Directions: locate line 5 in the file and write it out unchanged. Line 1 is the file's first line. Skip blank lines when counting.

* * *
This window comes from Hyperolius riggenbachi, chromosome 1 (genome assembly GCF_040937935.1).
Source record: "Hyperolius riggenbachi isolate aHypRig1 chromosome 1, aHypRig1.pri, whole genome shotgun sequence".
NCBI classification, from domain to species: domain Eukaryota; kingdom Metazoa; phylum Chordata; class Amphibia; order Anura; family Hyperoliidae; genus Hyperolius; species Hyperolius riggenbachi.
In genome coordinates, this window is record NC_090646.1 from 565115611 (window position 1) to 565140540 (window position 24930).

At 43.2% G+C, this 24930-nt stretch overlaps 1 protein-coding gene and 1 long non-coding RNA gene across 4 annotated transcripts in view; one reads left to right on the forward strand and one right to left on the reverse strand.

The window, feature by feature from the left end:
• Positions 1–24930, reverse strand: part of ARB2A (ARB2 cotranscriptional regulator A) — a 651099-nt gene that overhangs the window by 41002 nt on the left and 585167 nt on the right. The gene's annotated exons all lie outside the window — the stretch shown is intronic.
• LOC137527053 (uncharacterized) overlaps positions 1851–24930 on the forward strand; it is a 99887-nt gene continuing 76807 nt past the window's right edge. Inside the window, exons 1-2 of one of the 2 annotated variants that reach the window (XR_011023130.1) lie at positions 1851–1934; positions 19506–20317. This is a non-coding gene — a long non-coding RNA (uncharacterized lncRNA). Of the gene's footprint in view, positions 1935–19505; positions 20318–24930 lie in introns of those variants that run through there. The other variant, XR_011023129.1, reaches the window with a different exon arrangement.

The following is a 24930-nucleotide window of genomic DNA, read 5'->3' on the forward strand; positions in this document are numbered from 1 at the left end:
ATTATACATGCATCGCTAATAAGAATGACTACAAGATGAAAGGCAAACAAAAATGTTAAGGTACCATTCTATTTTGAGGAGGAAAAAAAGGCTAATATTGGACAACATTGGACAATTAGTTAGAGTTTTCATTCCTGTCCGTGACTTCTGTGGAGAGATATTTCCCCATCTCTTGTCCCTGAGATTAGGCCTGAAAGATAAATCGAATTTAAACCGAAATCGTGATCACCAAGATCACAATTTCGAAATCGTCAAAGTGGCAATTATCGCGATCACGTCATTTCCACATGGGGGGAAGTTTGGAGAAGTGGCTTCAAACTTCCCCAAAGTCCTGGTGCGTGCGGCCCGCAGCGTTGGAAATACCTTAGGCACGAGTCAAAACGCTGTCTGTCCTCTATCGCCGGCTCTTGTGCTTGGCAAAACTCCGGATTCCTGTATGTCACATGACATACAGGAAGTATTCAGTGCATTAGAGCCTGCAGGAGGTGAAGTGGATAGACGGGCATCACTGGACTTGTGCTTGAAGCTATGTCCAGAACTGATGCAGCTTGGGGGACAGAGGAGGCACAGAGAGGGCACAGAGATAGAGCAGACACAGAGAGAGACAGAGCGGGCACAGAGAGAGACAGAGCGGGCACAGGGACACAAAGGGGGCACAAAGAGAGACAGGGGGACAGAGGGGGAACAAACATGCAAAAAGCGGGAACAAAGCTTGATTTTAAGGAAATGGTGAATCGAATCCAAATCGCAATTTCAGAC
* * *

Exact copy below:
At 43.2% G+C, this 24930-nt stretch overlaps 1 protein-coding gene and 1 long non-coding RNA gene across 4 annotated transcripts in view; one reads left to right on the forward strand and one right to left on the reverse strand.